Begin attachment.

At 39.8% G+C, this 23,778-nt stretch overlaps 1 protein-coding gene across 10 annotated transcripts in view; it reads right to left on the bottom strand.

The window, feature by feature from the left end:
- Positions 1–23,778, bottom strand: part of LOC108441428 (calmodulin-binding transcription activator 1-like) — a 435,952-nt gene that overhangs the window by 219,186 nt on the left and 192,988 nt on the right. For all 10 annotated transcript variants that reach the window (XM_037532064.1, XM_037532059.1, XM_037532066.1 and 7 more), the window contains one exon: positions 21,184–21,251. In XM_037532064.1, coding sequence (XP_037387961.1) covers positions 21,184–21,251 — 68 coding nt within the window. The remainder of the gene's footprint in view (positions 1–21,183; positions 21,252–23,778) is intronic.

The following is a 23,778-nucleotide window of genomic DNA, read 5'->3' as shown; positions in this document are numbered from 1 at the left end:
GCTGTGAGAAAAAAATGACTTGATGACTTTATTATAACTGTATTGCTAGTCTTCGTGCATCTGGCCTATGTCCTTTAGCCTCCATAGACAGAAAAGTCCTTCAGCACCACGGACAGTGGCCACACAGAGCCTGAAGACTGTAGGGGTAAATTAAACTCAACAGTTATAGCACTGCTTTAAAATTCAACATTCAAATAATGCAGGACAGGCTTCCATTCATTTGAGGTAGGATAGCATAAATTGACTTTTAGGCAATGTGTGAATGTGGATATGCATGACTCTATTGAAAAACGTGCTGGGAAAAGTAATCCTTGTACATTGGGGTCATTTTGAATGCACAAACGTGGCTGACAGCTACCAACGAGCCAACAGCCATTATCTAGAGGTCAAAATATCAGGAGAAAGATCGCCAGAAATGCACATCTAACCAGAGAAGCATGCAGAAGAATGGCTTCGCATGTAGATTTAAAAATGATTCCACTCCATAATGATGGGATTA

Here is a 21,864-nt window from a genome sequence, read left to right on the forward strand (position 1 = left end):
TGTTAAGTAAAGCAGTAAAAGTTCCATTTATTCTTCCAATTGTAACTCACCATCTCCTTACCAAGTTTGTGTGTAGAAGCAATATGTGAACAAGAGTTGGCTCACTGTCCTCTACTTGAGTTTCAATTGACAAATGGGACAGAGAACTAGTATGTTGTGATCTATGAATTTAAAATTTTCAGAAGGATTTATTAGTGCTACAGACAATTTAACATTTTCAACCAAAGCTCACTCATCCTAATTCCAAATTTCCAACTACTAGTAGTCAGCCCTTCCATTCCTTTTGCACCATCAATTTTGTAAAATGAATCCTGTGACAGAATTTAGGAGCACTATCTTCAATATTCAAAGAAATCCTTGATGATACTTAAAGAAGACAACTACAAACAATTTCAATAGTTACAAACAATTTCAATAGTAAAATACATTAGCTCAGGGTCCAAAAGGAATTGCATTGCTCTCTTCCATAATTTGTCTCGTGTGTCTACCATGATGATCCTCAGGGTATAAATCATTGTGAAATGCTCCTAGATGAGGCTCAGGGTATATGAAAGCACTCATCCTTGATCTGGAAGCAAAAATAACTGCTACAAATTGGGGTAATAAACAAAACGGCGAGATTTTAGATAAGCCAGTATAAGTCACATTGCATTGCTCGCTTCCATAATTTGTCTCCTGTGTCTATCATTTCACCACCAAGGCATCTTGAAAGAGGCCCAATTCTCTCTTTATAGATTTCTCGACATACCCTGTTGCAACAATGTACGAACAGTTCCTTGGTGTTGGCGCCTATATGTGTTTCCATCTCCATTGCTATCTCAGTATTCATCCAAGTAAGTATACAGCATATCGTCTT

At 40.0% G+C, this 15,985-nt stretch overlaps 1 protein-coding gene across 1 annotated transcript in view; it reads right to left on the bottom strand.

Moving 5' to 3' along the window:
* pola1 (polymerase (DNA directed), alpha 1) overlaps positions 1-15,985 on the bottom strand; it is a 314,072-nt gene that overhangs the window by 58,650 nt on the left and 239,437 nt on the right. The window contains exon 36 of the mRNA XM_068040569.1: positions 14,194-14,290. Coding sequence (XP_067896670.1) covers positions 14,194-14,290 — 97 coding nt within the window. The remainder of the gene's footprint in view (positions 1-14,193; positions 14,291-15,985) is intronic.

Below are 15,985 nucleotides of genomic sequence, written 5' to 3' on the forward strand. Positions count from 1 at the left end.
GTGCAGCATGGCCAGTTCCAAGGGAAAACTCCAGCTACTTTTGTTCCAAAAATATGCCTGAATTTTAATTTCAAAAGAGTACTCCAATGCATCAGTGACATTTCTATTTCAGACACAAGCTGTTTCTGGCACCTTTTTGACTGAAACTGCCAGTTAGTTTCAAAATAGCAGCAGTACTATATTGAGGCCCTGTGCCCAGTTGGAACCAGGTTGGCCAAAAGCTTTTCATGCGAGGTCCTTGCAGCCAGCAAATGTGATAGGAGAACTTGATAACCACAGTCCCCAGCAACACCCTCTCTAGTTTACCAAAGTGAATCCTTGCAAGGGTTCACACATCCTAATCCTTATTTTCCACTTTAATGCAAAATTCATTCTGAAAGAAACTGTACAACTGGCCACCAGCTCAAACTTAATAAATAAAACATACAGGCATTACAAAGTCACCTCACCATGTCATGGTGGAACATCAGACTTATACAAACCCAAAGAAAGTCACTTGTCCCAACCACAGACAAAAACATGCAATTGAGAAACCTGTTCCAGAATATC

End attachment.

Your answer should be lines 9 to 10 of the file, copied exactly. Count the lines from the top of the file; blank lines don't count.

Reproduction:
Moving 5' to 3' along the window:
* pola1 (polymerase (DNA directed), alpha 1) overlaps positions 1-15,985 on the bottom strand; it is a 314,072-nt gene that overhangs the window by 58,650 nt on the left and 239,437 nt on the right. The window contains exon 36 of the mRNA XM_068040569.1: positions 14,194-14,290. Coding sequence (XP_067896670.1) covers positions 14,194-14,290 — 97 coding nt within the window. The remainder of the gene's footprint in view (positions 1-14,193; positions 14,291-15,985) is intronic.